As a recent graduate of Fuqua’s Class of 2023, I have had ample time to reflect on the experiences that made my years at Duke truly special. Whilst the people of Fuqua drive the main highlights I would often mention, it’s the experiential learning opportunities that spark the stories of development outside the classroom. I cannot rave enough about the different ways to gain experience at Fuqua that are non-traditional and highly rewarding.
A Trip Over the Pond
Underlined by the direct flight from Raleigh to London, a partnership between Fuqua’s International Programs Office and London Business School (LBS) allowed me the opportunity to live in London for three months and engross myself in the LBS community. The teaching style of faculty at an internationally located school contrasted in many ways with what I was familiar with at Fuqua and by participating in classes that also had executive MBAs, I gained exposure to senior global perspective I otherwise would not have seen.
From an educational standpoint, the optionality of taking block week classes (an all-day, week-long class) allowed for a higher level of interaction with the exchange community, second-year students, and executive MBAs. The sense of community and closeness fostered in these interactions allowed for more honest conversations around tough topics like discussing the influence of sovereign nations in 2022. Whilst the academic platform at LBS is rewarding, it’s everything else about the school that made being an exchange student so incredibly gratifying. This brings me to the best part of my time at LBS—the international travel with 60 other students from the Class of 2023! In November 2022, I joined the LBS second-year MBA Trek to Namibia and South Africa. It was an amazing experience that started with us hiking “Big Daddy” in the Sossusvlei and ended with us at Stellenbosch for a wine tour in Cape Town.
Four MBAs and a Private Jet
It would be nice to suggest that this segment ends with me discussing my experience on a private jet, and although that is not the case, it still was quite an amazing experience to learn more about the business of them! Through a program called the Fuqua Client Consulting Practicum (FCCP), I joined three other classmates at Fuqua to partner with the fourth-largest private jet company in the United States. Based out of nearby Kinston, North Carolina, it was interesting to work with a “small” team committed to growth in such a niche segment! I remember the excitement as we got started with a market analysis project for their executive team. Although we could not physically make it to the site of the client, we made sure to get together on Zoom on a regular basis and had a direct line of contact with their team.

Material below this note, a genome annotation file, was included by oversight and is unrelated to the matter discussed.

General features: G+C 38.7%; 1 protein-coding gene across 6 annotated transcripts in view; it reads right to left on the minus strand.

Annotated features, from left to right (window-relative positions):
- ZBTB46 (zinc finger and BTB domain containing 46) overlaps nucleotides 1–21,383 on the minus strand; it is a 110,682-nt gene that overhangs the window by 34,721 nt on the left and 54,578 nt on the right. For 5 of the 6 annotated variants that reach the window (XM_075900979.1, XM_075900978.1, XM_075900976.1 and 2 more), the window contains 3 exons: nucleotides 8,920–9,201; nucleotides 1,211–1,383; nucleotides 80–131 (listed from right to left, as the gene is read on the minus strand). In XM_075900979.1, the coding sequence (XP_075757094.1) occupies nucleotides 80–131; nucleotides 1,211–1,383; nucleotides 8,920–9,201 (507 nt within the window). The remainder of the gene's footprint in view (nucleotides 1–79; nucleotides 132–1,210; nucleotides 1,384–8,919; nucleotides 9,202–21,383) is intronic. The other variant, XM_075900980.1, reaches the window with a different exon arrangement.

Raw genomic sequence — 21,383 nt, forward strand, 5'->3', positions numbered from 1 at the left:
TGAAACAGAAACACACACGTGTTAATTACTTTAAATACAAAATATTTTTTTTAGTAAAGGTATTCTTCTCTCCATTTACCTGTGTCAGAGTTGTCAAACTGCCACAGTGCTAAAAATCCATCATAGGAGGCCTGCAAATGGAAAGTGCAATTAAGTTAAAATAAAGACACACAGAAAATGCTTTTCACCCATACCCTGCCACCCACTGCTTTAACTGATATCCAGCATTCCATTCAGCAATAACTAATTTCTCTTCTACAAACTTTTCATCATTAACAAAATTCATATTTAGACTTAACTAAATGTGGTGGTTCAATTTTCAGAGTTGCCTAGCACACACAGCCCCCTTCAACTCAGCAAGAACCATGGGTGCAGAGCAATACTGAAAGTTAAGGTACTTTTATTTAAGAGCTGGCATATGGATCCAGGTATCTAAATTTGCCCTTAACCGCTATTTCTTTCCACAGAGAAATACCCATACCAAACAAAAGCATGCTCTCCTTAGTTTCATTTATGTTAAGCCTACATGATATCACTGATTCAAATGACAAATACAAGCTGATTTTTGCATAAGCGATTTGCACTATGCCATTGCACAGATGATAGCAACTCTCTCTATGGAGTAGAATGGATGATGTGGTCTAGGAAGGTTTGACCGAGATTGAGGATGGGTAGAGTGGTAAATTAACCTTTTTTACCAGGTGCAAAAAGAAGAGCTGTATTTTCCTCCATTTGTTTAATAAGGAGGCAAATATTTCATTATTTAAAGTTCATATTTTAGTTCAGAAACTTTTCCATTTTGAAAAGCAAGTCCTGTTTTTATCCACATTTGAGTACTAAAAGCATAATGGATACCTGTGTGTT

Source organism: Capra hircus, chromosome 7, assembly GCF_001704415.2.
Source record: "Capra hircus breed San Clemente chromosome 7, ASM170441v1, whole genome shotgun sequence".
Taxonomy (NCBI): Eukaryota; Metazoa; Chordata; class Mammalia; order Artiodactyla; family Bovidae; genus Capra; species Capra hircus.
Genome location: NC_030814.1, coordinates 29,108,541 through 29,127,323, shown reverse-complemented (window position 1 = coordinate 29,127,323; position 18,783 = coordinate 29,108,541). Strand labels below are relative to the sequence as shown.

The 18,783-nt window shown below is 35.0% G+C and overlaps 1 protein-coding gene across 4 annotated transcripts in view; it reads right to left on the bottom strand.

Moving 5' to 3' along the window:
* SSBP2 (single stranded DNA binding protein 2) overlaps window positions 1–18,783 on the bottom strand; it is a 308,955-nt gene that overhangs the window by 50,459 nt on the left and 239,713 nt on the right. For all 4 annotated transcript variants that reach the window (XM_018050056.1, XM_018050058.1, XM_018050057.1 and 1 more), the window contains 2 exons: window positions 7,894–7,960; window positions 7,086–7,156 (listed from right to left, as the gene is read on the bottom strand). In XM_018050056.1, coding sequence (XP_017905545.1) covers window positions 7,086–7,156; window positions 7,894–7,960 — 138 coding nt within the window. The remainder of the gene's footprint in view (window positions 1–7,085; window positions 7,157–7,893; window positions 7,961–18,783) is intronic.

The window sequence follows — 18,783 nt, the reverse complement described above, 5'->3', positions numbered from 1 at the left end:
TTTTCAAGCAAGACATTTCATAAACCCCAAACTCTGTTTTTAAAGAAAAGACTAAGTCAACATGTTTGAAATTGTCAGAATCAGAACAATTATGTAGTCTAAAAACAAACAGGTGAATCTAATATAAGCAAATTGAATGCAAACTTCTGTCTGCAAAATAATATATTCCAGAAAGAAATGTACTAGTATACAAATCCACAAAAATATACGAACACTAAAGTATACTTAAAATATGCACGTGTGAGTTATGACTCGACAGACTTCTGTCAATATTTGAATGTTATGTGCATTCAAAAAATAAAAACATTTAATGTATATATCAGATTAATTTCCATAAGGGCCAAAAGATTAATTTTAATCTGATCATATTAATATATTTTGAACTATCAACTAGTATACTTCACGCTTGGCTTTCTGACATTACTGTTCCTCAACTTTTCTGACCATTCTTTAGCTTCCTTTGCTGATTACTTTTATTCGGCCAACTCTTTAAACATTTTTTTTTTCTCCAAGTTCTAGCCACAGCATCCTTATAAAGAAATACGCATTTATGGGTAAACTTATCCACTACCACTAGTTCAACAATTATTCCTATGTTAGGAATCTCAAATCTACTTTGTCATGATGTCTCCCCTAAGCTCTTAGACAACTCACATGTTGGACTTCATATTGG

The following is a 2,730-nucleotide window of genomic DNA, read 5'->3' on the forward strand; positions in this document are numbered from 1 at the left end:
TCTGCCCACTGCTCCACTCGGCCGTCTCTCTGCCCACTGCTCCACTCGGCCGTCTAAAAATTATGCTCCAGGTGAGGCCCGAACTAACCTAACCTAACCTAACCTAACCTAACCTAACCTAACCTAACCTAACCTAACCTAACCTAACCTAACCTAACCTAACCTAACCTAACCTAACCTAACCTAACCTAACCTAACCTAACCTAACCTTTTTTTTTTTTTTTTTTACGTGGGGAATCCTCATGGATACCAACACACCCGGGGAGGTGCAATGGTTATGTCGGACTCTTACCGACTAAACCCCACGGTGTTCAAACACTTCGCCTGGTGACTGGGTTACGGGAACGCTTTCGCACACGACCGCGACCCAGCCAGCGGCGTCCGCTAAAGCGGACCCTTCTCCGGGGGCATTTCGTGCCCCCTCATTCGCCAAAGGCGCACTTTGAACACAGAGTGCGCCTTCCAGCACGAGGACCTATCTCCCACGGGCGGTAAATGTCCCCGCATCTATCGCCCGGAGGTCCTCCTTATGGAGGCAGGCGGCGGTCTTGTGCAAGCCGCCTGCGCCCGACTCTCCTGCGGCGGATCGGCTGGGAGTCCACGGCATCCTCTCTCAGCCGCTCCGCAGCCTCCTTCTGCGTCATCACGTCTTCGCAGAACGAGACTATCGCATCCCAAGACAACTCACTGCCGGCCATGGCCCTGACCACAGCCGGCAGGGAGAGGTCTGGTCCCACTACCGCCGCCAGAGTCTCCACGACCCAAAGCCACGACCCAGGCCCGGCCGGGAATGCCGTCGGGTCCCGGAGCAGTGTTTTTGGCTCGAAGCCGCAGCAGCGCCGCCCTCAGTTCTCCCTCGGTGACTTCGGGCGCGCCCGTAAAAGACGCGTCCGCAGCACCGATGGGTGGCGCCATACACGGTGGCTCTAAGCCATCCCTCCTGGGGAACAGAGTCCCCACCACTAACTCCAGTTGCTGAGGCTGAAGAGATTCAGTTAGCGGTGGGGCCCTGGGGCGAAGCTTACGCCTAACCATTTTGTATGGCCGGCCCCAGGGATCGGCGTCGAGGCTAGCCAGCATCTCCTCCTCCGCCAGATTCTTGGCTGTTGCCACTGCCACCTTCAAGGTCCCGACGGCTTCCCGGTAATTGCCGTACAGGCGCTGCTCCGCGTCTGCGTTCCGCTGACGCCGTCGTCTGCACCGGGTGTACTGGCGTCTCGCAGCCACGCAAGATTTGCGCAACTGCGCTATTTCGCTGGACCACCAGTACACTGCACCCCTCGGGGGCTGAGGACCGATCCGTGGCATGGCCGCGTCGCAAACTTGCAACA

It was interesting to understand the company’s short and long-term goals and to have real conversations with their chief operating officer about how we could provide meaningful insight to the team. Opportunities like this allowed me to vet my desire to work in certain industries and within certain topical areas whilst continuing to develop skills that I wanted to improve.
Mentored by Those Forging New Directions
Mentored Study is a great way for you to get exposure to something new, whilst also being a resource to a team in exchange for knowledge transfer. You’re usually partnering with a smaller team that is concentrated on a specific engagement or project. For me, this manifested itself by way of an introduction to two co-founders of a startup named CyberAlliance. CyberAlliance is a cybersecurity startup with a wide remit of providing transparency and security to global markets. Founded by Fuqua alum Kendrall Felder and North Carolina native Larry Yon, it was great to be integrated into their team to learn their roadmap to building their business. Both Kendrall and Larry have experience at larger tech organizations and were able to share with me how they started their new endeavor and the lessons learned along the way. It was also great to get firsthand perspectives of the parallels in building their business and their corporate careers. Ben Thomason, who facilitates the program, was critical in connecting me with opportunities that fit what I was looking for.
A GATEway to Europe
Finally, GATE, or Global Academic Travel Experience, is a great way to experience another country with your classmates in a structured fashion. The course is faculty-led and run by the International Programs Office. About 20 of my classmates and I traveled to three cities in Germany—Frankfurt, Cologne, and Berlin—over a 10-day period. There, we met with Deloitte Germany to discuss the evolution of diversity’s impact on business in the country. We also met with a startup incubator to understand how they drive startup success within the major technology hubs in the country and companies across many other industries.
In closing, I would highly recommend looking into experiential learning opportunities at Fuqua once you get your feet underneath you from an academic and recruiting perspective. There are numerous opportunities available for you to take advantage of and whilst some are blatantly obvious, others may take a bit more effort to understand the opportunity and more importantly, what you want out of it.